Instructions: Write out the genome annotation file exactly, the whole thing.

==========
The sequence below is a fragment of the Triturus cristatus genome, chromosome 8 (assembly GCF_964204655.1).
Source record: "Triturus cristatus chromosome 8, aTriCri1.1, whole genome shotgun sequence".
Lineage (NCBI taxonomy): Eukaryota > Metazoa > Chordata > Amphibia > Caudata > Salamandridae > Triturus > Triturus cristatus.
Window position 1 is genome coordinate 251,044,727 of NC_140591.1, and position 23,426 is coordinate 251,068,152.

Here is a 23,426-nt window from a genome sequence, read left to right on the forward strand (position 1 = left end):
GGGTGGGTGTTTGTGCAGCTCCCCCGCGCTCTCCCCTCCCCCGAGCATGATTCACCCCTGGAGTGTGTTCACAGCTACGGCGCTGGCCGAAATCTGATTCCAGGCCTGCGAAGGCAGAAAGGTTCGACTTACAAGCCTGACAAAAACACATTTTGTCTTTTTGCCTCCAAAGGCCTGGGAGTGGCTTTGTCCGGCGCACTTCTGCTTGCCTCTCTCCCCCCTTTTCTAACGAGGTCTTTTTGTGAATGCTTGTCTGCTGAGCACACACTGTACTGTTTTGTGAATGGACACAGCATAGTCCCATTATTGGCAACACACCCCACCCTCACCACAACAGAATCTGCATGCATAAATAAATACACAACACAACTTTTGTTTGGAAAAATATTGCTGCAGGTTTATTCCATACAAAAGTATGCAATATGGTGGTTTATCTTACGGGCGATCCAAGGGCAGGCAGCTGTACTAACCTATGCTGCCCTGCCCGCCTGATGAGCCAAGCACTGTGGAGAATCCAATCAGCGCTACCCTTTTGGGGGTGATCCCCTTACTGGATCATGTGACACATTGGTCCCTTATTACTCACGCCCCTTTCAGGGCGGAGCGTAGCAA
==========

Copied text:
The sequence below is a fragment of the Triturus cristatus genome, chromosome 8 (assembly GCF_964204655.1).
Source record: "Triturus cristatus chromosome 8, aTriCri1.1, whole genome shotgun sequence".
Lineage (NCBI taxonomy): Eukaryota > Metazoa > Chordata > Amphibia > Caudata > Salamandridae > Triturus > Triturus cristatus.
Window position 1 is genome coordinate 251,044,727 of NC_140591.1, and position 23,426 is coordinate 251,068,152.

Here is a 23,426-nt window from a genome sequence, read left to right on the forward strand (position 1 = left end):
GGGTGGGTGTTTGTGCAGCTCCCCCGCGCTCTCCCCTCCCCCGAGCATGATTCACCCCTGGAGTGTGTTCACAGCTACGGCGCTGGCCGAAATCTGATTCCAGGCCTGCGAAGGCAGAAAGGTTCGACTTACAAGCCTGACAAAAACACATTTTGTCTTTTTGCCTCCAAAGGCCTGGGAGTGGCTTTGTCCGGCGCACTTCTGCTTGCCTCTCTCCCCCCTTTTCTAACGAGGTCTTTTTGTGAATGCTTGTCTGCTGAGCACACACTGTACTGTTTTGTGAATGGACACAGCATAGTCCCATTATTGGCAACACACCCCACCCTCACCACAACAGAATCTGCATGCATAAATAAATACACAACACAACTTTTGTTTGGAAAAATATTGCTGCAGGTTTATTCCATACAAAAGTATGCAATATGGTGGTTTATCTTACGGGCGATCCAAGGGCAGGCAGCTGTACTAACCTATGCTGCCCTGCCCGCCTGATGAGCCAAGCACTGTGGAGAATCCAATCAGCGCTACCCTTTTGGGGGTGATCCCCTTACTGGATCATGTGACACATTGGTCCCTTATTACTCACGCCCCTTTCAGGGCGGAGCGTAGCAA